Ryan and Riley Weiss were just eighth-graders entering a packed Amityville High School gymnasium surrounded by older, more experienced players. But they had each other – and that’s all the twin brother and sister duo needed.
Ryan and Riley played for the Hewlett varsity teams when Amityville boys basketball coach Gordon Thomas invited them to participate in the Alzheimer's Classic three-point contest in 2019. Whether it’s the game itself or the surrounding events, the Alzheimer's Classic brings the best of Long Island basketball together in one play.
And everyone was talking about the Weiss family that day. Ryan won the boys three-point contest and Riley won the girls – both in dominating fashion. Then, the twins squared off in the final to see who left as the day’s overall champion.
"I remember going up to Riley and saying, ‘Are you going to beat your brother,?’" Thomas said. "And she said ‘Heck yes.’ They put on a show. The gym was going crazy."
Riley just barely edged out Ryan in the final. Both remember putting up high scores in the final with Riley winning by one or two shots.
"That was a lot of fun," Riley said. "But I have to brag to him all the time that I beat him."
"That was cool because there were so many people there, kids older than us and kids that were more experienced than us but we were able to shoot the ball well," Ryan said. "She’s always reminded me of that but she can talk. She won."
Although that event may have been the largest crowd the two competed together in, it was far from their first time challenging one another. They would shoot and play 1-on-1 in the backyard and provide each other the perfect training partner. Ryan, always a few inches taller than Riley, wouldn’t take it easy on his sister, which made Riley tougher. And Riley always proved a worthy competitor, improving Ryan’s skills as well.
This didn’t occur without a few intense moments, however.
"We got into a lot of fights, I remember that," Riley said. "But we always made up in the end. It always ended with one of us screaming at the other but I feel like that’s bound to happen with siblings. They were always good games though."
"They always started out OK and ended up in some kind of argument or pushing match or fight or something," said Jeff Weiss, their father. "They are competitive. None of them wanted to give an inch."
Ryan and Riley are both leading their perspective teams as juniors. Ryan, a 6-4 guard after a recent growth spurt, has been on the varsity team since the eighth grade and has gone from a shooter to a strong all-around player with size. Ryan, who scored his 1,000th varsity point Wednesday, is averaging 27.9 points per game, which leads Nassau public school scorers.
Riley, a 5-10 guard, has already done something no other girls basketball player has before. She averaged 40.8 points per game last season, becoming the first girls player to average more than 40 points per game. Riley, who already has many Division-I offers, leads Long Island in scoring this season with 41.1 points per game .
The two have always had each other to train with, but they had another advantage with a coach as a father. Jeff was a 32-year coach at Lawrence Woodmere Academy, a small independent school in Woodmere. He won a Nassau-record 620 games and finished with a 620-180 record before stepping down in 2020 to be able to watch his kids play more.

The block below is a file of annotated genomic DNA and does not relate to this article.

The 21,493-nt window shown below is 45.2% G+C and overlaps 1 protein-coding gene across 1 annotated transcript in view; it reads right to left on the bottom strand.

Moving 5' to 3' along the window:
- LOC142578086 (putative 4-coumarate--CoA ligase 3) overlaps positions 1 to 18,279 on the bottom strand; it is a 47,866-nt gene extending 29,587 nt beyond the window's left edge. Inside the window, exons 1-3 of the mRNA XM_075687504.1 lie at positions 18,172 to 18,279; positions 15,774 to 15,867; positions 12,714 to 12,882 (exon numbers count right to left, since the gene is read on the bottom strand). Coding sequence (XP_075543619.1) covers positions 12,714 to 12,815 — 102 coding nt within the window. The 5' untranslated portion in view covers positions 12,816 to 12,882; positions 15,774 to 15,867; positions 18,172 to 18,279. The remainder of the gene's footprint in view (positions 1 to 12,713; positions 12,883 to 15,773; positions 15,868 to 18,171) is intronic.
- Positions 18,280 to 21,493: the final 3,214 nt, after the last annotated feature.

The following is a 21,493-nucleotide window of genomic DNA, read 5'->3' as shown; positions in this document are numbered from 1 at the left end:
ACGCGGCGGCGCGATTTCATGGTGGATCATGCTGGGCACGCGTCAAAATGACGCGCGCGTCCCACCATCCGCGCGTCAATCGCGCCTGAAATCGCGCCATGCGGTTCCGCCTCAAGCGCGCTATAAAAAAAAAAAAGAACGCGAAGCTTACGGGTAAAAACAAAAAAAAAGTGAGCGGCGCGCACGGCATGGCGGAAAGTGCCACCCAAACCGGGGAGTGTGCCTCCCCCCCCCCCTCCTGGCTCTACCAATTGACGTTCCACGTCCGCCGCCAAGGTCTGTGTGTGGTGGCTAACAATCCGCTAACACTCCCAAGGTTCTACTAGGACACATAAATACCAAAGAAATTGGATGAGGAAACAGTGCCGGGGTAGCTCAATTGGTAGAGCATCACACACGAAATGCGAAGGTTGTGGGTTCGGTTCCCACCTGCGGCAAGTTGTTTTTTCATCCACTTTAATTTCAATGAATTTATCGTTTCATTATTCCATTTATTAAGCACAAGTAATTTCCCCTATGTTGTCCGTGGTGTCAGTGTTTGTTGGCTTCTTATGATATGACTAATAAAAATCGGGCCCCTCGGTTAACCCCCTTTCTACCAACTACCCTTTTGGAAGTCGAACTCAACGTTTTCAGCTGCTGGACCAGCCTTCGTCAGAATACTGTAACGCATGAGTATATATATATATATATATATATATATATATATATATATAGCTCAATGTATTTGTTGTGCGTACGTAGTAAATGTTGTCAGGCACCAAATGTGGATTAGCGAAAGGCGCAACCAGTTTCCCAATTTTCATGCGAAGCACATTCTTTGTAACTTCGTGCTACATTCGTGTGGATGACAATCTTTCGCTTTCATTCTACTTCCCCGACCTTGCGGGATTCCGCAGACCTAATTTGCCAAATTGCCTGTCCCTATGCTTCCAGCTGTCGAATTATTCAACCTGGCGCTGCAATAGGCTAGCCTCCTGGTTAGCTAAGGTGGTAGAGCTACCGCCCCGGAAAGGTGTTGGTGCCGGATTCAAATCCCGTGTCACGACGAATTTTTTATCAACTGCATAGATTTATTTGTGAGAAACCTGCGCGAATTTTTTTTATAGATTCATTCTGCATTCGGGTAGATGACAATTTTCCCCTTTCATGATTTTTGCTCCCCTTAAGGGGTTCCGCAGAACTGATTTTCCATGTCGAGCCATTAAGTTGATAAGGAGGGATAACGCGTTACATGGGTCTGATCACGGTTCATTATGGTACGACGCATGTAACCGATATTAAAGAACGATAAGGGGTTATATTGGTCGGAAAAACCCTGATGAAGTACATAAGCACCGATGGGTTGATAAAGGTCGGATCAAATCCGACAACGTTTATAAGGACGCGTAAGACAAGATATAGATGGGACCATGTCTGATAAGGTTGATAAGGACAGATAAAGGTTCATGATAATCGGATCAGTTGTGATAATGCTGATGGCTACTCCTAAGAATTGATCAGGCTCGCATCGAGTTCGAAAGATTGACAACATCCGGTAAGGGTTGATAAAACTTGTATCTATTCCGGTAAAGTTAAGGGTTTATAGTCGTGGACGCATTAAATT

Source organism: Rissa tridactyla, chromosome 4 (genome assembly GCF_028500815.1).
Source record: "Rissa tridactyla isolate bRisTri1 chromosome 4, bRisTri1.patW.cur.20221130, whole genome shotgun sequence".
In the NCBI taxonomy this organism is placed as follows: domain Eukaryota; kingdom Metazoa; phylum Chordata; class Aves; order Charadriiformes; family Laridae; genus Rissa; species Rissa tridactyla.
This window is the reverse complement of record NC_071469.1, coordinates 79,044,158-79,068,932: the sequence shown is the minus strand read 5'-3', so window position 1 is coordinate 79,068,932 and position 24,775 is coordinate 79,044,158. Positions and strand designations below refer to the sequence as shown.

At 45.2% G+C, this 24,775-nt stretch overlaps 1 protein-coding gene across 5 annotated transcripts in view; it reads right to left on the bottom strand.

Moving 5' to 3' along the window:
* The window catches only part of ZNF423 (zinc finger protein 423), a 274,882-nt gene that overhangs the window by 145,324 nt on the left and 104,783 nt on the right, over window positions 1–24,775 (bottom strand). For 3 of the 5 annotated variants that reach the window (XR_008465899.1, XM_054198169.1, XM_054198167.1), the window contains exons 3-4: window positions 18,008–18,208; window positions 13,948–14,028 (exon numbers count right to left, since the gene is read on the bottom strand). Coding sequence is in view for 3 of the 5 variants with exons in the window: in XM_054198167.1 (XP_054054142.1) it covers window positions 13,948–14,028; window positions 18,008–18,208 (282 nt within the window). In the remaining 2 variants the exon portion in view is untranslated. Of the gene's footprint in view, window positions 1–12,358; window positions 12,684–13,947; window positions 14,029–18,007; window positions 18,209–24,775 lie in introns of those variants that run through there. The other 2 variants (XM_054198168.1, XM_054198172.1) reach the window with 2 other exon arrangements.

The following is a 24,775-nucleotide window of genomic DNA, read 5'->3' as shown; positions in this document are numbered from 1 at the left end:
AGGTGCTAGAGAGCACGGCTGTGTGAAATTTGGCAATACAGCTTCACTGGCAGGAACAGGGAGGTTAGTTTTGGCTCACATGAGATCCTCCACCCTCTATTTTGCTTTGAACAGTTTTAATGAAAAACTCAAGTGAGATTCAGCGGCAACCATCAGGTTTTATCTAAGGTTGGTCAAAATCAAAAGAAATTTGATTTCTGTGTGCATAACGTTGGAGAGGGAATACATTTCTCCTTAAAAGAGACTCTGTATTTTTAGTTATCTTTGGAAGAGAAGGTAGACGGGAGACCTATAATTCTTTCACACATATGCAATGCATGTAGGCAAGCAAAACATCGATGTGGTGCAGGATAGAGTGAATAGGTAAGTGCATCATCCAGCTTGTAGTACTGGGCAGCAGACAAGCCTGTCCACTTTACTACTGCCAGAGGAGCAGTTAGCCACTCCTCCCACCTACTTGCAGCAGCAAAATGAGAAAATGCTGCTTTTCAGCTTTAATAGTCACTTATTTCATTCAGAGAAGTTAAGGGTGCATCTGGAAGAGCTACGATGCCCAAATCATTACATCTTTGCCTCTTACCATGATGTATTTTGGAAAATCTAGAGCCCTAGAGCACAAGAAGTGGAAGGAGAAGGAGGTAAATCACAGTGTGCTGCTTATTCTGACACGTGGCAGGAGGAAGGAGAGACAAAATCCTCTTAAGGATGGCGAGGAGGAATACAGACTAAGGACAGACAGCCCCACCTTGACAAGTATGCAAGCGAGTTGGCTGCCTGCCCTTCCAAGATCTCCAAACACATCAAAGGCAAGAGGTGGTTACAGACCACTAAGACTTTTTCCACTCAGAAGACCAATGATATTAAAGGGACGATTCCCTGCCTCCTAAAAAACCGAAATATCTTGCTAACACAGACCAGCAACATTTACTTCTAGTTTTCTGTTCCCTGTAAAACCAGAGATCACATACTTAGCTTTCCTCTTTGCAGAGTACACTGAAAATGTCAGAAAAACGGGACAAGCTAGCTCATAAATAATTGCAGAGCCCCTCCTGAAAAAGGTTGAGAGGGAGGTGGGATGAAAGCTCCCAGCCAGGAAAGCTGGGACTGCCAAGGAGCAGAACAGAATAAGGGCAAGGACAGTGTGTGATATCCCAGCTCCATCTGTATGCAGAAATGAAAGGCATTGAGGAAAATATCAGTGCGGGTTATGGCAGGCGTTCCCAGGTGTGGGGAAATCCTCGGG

He loves coaching, but he didn’t want it to come at the expense of missing his children’s prime high school years.
"It’s a dream come true," said Jeff, who is also a member of both the Nassau County High School Athletics Hall of Fame and New York State Basketball Hall of Fame. "I’ve spent my whole adult life coaching the sport I loved at a high level for high school and then I get to watch my kids who are both high-level players play the sport they love. I’ve hit the jackpot."
Jeff and his wife, Andrea, never miss a game. They often have to divide and conquer and watch from different gyms because the Hewlett boys and girls games are often at the same time but at opposite locations.
"I wasn’t going to miss their activities," Jeff said. "It only happens once, so that’s what mattered most."
He still trains his kids on the side and watches film with them. Besides that, Jeff tries to be just another parent.
"It’s always constructive criticism," Riley said. "Sometimes kids don’t want to hear it, but we both know we need that and just having him be there and be at the games and help us and guide us has been really good for us."
Basketball is at the root of nearly everything the Weiss family does. And unless the twins are in the backyard or in a shooting contest, they don’t see one another as competition. Having a twin with similar interests can help one when struggling – although that doesn’t happen often.
"It was always good, and I’m sure she felt it also, if we ever had a bad game or a bad week at practice, we could always turn to each other," Ryan said. "Because sometimes it’s hard to talk to adults, so it’s always good to have someone you can relate to."
Ryan loves to see Riley score 50 point games – which she has done three times this season through Tuesday. Riley loves to see Ryan continue to turn heads of coaches around Long Island.
"Obviously we both have a lot of self-motivation," Riley said. "But I do think seeing him succeed and him seeing me succeed makes us both want to succeed even more."